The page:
Current Affairs: On the Issue of Kashmir

 

On August 5th, Amit Shah announced that his freshly re- elected Hindu nationalist party will move to abolish Article 370, a provision of the Indian constitution which was drafted in 1949 and considered to be sacrosanct for a very long time, until last month. Article 370 provided the highly disputed region of Jammu and Kashmir a high level of autonomy in creating and exercising laws, except in matters of defence, external affairs and communications. By revoking the article and changing the status of J&K from a state to a union territory the central government has gained unprecedented control of the region which for the past 7 decades has been in one form or another been resisting Indian rule. 

J&K has always been a highly contested land both for its diversity and beauty and also for its extremely strategic location for trade and defence, located between three major world powers: India, Pakistan and China. This comparatively small state is one of the most important geopolitical Regions in the world. The two complications that the government must address now come from both internally in India and also from our neighbours. 

The first and currently ongoing is that the muslim majority state has now fall into unrest and protest fearing aggression by the right wing central government and also radical Hindus in the mainland who overwhelmingly supported Modi, who made the unification of India a key campaign promise. 

In anticipation of this, the army has deployed 35000+ troops to the region to quash an uprising, the government has issued statements saying these soldiers are there to uphold peace, but several reports have surfaced of soldiers harassing, raping and oppressing locals without cause. In addition they have imposed a strict curfew, severed phone lines and put two members of prominent political families on house arrest, former J&K CM Mehbooba Mufti called this the “ darkest day in Indian democracy”. This decision comes at a time of already significant tensions between Hindus and muslims in the country following a sensationalised election which had religion as one of the central campaign focuses creating a widespread and deep ideology of Hindu nationalism within the country. 

The next major worry is that this move will cause higher tensions between the nuclear armed countries of India and Pakistan (and by extension China) both of whom claim authority over this land. The prime minister of Pakistan Imran Khan has called this an “illegal annexation” and an “ethnic cleansing” of muslims, the scary part is, he’s not entirely wrong. Even before the decision the two were on very poor diplomatic relations following attacks by “Pakistan based and supported” (as the government calls them) terrorist groups on Indian soldiers and Indian air strikes on Pakistan territory which the army says was a terrorist training camp which was used to train and launch terrorists who attacked India. Kashmir has always been a flashpoint for war, causing 4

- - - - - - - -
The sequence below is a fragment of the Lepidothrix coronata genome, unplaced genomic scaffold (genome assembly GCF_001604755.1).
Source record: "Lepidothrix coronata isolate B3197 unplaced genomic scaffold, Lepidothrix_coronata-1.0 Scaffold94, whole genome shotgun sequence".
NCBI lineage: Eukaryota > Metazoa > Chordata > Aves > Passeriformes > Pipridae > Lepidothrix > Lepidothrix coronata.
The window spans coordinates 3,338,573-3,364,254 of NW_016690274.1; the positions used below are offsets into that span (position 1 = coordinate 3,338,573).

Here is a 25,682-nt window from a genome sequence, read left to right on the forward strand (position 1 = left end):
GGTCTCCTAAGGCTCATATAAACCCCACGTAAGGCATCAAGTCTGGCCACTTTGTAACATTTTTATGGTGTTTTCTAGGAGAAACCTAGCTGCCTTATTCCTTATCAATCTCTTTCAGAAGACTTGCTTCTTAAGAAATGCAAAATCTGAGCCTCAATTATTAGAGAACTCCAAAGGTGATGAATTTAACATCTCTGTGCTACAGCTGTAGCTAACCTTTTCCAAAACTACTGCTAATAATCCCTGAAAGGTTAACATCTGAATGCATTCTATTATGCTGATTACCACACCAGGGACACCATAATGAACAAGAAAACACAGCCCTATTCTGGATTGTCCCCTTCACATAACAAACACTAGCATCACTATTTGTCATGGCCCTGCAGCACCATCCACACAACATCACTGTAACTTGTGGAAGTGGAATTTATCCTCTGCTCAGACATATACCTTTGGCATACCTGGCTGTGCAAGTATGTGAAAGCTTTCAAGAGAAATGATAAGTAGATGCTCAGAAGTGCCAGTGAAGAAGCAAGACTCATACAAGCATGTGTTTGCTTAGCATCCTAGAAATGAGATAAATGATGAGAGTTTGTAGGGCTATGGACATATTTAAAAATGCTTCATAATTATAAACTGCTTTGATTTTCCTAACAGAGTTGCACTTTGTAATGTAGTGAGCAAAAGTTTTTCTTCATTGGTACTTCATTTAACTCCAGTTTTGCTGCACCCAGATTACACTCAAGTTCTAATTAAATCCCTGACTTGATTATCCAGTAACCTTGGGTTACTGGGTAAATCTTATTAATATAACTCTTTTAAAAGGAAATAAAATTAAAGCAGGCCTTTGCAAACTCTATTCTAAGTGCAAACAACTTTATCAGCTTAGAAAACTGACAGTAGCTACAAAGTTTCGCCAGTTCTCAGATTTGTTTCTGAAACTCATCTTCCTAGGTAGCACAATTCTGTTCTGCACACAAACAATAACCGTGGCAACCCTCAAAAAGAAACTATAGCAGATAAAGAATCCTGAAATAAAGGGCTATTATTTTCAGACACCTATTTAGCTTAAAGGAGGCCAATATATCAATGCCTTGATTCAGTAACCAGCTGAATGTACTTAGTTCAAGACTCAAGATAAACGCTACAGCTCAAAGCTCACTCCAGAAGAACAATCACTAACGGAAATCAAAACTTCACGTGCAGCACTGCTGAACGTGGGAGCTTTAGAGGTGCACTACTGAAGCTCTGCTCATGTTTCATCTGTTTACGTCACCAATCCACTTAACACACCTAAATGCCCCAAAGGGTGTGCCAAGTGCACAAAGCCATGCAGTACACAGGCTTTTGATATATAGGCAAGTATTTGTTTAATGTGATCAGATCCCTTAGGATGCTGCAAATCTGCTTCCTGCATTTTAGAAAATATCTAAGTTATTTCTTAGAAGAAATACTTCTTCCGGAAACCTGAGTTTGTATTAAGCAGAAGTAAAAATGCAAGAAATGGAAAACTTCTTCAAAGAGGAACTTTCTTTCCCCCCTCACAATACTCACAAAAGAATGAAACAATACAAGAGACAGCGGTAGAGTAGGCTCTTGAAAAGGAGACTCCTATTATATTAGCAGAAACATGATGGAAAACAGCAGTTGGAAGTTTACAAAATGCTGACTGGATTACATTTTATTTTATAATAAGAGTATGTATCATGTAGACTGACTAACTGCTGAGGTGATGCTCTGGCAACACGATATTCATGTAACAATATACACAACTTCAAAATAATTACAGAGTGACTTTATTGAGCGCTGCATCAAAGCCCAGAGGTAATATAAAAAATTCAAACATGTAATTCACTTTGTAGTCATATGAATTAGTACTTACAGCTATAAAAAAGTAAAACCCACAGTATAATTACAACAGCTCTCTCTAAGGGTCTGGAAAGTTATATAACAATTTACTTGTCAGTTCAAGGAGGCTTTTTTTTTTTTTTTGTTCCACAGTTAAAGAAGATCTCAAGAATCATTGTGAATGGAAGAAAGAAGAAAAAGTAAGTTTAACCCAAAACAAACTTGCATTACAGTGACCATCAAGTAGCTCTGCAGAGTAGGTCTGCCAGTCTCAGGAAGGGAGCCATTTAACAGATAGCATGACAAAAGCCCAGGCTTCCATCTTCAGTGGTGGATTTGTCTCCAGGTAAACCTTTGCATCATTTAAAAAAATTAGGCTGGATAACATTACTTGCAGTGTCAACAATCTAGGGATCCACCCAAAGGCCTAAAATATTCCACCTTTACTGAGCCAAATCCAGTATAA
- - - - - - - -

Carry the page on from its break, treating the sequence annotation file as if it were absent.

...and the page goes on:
already in the history of these countries, the problem is that now both are heavily nuclear armed and have massive foreign support. 

There seems to be a large resistance from the people of J&K, who identify more with Pakistan rather than India, and rightfully so. As with Brexit, the people of J&K should’ve been allowed to discuss and vote on this matter, their thoughts should’ve been voiced before any decision was made. It’s important to note that in a democracy, so diverse and different, a government raised out of fear and chaos cannot stand and will never be legitimate in the eyes of the people. 

Many people in the state are concerned as to whether they will be allowed to stay on their own land, after the passing of the new legislature, Indians will be allowed to buy land in the state, which might open up opportunities for nationalists to aggressively buy land and push out muslim communities from their own land. These are truly worrying times for the muslim population in J&K and the government immediately needs to put in place measures that protect the local communities. 

We can’t govern J&K as we have all other states, because it simply isn’t like any other state. The government needs to represent all citizens, Hindus and Muslims alike. Our foremost priority should be achieving a peaceful power balance in the 

state between the central and state authorities and also between Hindus and Muslims. 

This has the potential to be one of the most impactful and consequential times in the history of our country. Being the future of the nation, the things we do today are going to impact us for the rest of our lives. We’re lucky that we live in a time where we know we can voice our opinions and be heard, we shouldn’t take that for granted.

Raghav Jain, 11 AICE

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